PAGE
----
It was well and good to have Murrow and this big news organization that everyone respected, but news didn’t generate enough revenue in a peacetime economy and probably never would. Without the drama of a world at war, there simply wasn’t that much demand for news. 

Television diminished radio and repeated history by reshaping America. All of the attributes that Murrow prized in his boys lost currency. The new medium was, almost by definition, superficial. It had little memory, little sense of history, little to no appreciation of context, and sparse interest in hard news. News anchors were chosen for their looks and charm and often did not personally cover stories. That became the norm. 

In short, commercial television –In the days when it was limited to over-the-air broadcasts and before it had metastasized into various cable and on-line news and talk shows – -trivialized and corrupted what Murrow and his boys did, then grew tired of them and tossed them aside…


In January 1961 the great Edward R. Murrow-CBS epic — which had begun in 1935 and swept through World War II, the postwar era, the Cold War, the advent of television, and McCarthyism — ended. Murrow accepted an offer from President-elect John Kennedy to become director of the United States Information Agency — “a beautiful and timely gift,” said Janet Murrow

Perhaps, given the dynamics of television, there could have been no other result. 

They were among the best of their generation yet also typical of it. For they were American to the core, no matter what part of the country they sprang from. In their day their influence was enormous. But their true medium was radio, and their day was short.

According to former CBS colleague, Charles Kuralt:

“They brought a tone of scholarship. They knew their subjects and they were able to refer easily to the past and draw conclusions for the present… I think you can safely say there’s no one like that in broadcasting today.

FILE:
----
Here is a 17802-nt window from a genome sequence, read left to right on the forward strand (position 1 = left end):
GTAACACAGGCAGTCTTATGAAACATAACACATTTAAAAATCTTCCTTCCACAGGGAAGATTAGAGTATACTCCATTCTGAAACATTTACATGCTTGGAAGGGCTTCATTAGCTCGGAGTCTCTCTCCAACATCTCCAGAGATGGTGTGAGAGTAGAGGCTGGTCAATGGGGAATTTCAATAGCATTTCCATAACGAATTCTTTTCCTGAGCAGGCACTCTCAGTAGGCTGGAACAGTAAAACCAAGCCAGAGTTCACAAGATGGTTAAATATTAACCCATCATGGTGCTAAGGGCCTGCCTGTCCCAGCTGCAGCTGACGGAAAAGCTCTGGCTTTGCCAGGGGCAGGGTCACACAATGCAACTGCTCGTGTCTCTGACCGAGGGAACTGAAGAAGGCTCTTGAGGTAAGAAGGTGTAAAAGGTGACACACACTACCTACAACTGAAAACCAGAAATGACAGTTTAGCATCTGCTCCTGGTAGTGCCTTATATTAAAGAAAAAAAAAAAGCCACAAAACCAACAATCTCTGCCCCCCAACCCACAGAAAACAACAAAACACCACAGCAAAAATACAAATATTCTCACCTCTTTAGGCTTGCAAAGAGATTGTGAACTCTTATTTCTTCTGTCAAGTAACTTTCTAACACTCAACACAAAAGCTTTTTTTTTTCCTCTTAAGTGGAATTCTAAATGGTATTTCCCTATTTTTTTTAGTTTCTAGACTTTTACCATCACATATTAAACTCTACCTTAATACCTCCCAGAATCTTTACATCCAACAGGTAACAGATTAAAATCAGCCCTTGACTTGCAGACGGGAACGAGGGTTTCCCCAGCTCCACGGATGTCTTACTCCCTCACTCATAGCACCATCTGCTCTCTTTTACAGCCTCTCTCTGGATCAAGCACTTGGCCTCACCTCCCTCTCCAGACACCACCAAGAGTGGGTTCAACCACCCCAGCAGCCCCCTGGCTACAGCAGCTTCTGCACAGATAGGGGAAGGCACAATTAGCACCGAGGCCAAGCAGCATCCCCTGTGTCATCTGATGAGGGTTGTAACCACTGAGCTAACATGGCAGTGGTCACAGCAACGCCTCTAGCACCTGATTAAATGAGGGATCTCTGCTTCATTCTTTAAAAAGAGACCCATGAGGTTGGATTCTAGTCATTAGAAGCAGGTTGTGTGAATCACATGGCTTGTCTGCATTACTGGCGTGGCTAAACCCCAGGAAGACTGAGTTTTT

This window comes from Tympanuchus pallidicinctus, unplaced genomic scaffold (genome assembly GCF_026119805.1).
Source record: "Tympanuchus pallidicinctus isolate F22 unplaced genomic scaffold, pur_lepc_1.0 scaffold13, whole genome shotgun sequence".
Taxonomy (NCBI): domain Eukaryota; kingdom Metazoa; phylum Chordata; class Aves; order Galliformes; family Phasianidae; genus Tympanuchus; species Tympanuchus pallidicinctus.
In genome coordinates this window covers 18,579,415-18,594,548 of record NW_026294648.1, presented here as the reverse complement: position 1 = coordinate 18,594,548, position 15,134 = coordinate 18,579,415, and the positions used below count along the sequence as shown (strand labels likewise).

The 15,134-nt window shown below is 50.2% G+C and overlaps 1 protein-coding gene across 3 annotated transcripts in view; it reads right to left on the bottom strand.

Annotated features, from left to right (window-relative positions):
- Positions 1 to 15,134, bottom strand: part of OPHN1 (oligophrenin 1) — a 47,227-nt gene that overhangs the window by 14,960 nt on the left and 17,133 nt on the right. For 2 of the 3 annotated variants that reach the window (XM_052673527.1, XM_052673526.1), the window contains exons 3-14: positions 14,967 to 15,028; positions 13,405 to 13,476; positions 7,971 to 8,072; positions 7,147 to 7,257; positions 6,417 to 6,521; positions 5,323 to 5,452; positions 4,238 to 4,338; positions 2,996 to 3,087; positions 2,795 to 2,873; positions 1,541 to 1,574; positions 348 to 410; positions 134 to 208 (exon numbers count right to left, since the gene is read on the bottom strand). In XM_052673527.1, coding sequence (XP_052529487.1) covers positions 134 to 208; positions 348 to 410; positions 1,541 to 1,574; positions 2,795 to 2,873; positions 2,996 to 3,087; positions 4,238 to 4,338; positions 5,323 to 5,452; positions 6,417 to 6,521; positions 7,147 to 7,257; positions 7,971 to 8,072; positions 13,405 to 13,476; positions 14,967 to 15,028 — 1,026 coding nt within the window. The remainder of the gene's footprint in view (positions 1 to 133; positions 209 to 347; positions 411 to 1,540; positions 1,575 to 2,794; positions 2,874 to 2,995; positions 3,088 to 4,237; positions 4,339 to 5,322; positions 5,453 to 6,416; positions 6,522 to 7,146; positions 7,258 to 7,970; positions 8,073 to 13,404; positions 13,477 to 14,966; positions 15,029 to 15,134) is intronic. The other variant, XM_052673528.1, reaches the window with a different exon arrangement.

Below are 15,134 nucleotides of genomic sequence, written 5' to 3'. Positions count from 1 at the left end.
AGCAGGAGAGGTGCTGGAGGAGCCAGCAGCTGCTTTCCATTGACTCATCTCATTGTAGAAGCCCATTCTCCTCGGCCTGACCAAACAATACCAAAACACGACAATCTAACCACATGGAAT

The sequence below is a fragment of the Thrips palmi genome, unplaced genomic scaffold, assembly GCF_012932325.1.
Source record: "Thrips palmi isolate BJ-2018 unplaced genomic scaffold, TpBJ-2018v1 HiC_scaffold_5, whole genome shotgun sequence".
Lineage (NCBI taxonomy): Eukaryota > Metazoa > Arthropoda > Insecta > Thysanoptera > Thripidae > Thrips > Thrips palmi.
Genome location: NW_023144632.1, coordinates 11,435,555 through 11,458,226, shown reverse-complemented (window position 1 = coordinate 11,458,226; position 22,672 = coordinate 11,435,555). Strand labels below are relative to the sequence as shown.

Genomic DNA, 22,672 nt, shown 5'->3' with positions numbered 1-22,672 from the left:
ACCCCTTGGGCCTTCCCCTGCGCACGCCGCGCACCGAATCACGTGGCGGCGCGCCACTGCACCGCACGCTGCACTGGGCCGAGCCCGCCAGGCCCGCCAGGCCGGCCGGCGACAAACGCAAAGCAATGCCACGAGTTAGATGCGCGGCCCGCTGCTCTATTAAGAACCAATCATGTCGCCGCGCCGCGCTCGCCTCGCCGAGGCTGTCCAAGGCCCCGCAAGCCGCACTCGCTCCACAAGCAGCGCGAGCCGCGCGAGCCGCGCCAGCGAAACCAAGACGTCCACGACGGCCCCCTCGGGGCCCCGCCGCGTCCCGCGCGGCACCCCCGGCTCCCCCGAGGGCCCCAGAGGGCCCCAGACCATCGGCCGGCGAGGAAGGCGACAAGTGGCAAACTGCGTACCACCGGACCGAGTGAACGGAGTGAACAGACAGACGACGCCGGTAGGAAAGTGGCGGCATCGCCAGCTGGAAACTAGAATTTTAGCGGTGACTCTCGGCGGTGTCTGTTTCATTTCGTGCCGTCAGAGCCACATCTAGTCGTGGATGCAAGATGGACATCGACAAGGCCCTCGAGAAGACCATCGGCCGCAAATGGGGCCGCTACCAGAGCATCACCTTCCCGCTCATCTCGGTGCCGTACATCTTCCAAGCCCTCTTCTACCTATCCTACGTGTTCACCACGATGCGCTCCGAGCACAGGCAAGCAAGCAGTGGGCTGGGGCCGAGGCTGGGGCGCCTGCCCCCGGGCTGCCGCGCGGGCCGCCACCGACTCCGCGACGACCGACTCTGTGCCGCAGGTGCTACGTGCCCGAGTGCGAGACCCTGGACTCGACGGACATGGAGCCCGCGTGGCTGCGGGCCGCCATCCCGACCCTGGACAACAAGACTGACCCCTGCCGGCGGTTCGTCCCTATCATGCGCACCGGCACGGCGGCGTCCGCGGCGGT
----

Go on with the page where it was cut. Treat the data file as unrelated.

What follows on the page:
kuraltThis reviewer would go further and say few mainstream journalists, whether print or broadcast, subscribe to the code by which the Murrow Boys lived. They were, to the best of their abilities, truth-tellers. They believed that journalists had a duty to provide the public with the information they need to make the best decisions about their lives and communities.

A different premise guides journalism today and is taught in many J schools. As defined by Wikipedia, Advocacy Journalism “adopts a non-objective viewpoint, usually for some social or political purpose.” This effluent of egoism holds that rule by experts is preferable to citizens making their own decisions and that reporters should determine which social or political purpose prevails.

Barack Obama’s former Deputy National Security Advisor for Strategic Communications, Ben Rhodes (unintentionally) described how advocacy journalism works. (This euphemistic job description might have challenged even George Orwell’s creative imagination.) Rhodes bragged how he and other spinners created an “echo chamber” to support the President’s Iran deal.

‘All the newspapers used to have foreign bureaus,’ he said. “Now they don’t.   They call us to find out what’s happening in Moscow and Cairo. The average reporter we talk to is 27 years old, and their only reporting experience consists of political campaigns. That is a sea change. They literally know nothing.

Rhodes was contemptuous of the Washington policy and media establishment, including The Washington Post and the New York Times. He referred to them as “the blob” that is subject to “conventional thinking.”


If by conventional thinking Rhodes meant the prevailing ideological biases, he is correct. He is correct also about reporters’ abysmal knowledge deficits. If that is true, it follows that they have little to think about. Certainly, regard for self-preservation would indicate that staying within the echo chamber is the better part of valor. 

Other examples of Media bias abound. Think Obama Care, climate change, experiments in sexual behavior. All supported by government “experts.” News or views not in accord get neither ink nor airtime.

The result, according to opinion polls, is a 20-year decline in pubic trust. When asked if they trust the mass media “to report the news fully, accurately and fairly” only 32% respondents said, “they have a great deal or fair amount of trust in the media.” (Gallop 2017)

Apparently, 68% still believe in truth, accuracy, fairness and impartiality.

For now.


There are no comments yet...

Kick things off by filling out the form below.

Leave a Comment